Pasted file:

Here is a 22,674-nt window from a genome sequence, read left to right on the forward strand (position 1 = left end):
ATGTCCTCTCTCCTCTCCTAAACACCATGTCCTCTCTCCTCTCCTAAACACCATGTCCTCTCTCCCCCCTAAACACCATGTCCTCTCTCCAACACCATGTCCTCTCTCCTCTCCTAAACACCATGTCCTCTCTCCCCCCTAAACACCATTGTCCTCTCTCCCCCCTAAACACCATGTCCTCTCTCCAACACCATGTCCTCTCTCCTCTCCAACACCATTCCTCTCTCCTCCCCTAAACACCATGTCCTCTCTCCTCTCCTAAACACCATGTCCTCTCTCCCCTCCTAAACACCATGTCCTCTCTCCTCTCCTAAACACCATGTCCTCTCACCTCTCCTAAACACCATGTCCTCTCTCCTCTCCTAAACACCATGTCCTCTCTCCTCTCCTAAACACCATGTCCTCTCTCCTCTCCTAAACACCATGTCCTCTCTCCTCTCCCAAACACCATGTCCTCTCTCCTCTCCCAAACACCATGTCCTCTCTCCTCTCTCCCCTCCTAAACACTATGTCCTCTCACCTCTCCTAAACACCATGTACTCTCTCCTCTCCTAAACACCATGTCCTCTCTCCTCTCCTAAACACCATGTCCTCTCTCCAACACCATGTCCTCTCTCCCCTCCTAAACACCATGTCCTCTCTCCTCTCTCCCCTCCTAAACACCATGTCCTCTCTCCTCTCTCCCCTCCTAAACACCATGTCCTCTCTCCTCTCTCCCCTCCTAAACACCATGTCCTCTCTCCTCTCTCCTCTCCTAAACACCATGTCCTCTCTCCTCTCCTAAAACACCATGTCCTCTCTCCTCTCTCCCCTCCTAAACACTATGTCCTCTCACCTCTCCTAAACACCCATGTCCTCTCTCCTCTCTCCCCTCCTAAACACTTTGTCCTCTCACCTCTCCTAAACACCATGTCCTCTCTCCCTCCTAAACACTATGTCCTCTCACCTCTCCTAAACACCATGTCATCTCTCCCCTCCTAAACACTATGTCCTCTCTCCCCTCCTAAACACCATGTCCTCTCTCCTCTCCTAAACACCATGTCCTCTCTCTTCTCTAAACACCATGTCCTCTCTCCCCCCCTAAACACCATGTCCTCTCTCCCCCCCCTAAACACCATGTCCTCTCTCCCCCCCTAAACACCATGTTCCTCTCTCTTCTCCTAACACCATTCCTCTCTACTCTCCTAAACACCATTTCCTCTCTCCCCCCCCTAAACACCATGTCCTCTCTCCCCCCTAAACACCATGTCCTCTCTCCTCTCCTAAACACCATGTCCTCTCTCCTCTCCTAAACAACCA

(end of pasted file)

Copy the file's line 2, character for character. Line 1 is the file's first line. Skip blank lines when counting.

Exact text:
ATGTCCTCTCTCCTCTCCTAAACACCATGTCCTCTCTCCTCTCCTAAACACCATGTCCTCTCTCCCCCCTAAACACCATGTCCTCTCTCCAACACCATGTCCTCTCTCCTCTCCTAAACACCATGTCCTCTCTCCCCCCTAAACACCATTGTCCTCTCTCCCCCCTAAACACCATGTCCTCTCTCCAACACCATGTCCTCTCTCCTCTCCAACACCATTCCTCTCTCCTCCCCTAAACACCATGTCCTCTCTCCTCTCCTAAACACCATGTCCTCTCTCCCCTCCTAAACACCATGTCCTCTCTCCTCTCCTAAACACCATGTCCTCTCACCTCTCCTAAACACCATGTCCTCTCTCCTCTCCTAAACACCATGTCCTCTCTCCTCTCCTAAACACCATGTCCTCTCTCCTCTCCTAAACACCATGTCCTCTCTCCTCTCCCAAACACCATGTCCTCTCTCCTCTCCCAAACACCATGTCCTCTCTCCTCTCTCCCCTCCTAAACACTATGTCCTCTCACCTCTCCTAAACACCATGTACTCTCTCCTCTCCTAAACACCATGTCCTCTCTCCTCTCCTAAACACCATGTCCTCTCTCCAACACCATGTCCTCTCTCCCCTCCTAAACACCATGTCCTCTCTCCTCTCTCCCCTCCTAAACACCATGTCCTCTCTCCTCTCTCCCCTCCTAAACACCATGTCCTCTCTCCTCTCTCCCCTCCTAAACACCATGTCCTCTCTCCTCTCTCCTCTCCTAAACACCATGTCCTCTCTCCTCTCCTAAAACACCATGTCCTCTCTCCTCTCTCCCCTCCTAAACACTATGTCCTCTCACCTCTCCTAAACACCCATGTCCTCTCTCCTCTCTCCCCTCCTAAACACTTTGTCCTCTCACCTCTCCTAAACACCATGTCCTCTCTCCCTCCTAAACACTATGTCCTCTCACCTCTCCTAAACACCATGTCATCTCTCCCCTCCTAAACACTATGTCCTCTCTCCCCTCCTAAACACCATGTCCTCTCTCCTCTCCTAAACACCATGTCCTCTCTCTTCTCTAAACACCATGTCCTCTCTCCCCCCCTAAACACCATGTCCTCTCTCCCCCCCCTAAACACCATGTCCTCTCTCCCCCCCTAAACACCATGTTCCTCTCTCTTCTCCTAACACCATTCCTCTCTACTCTCCTAAACACCATTTCCTCTCTCCCCCCCCTAAACACCATGTCCTCTCTCCCCCCTAAACACCATGTCCTCTCTCCTCTCCTAAACACCATGTCCTCTCTCCTCTCCTAAACAACCA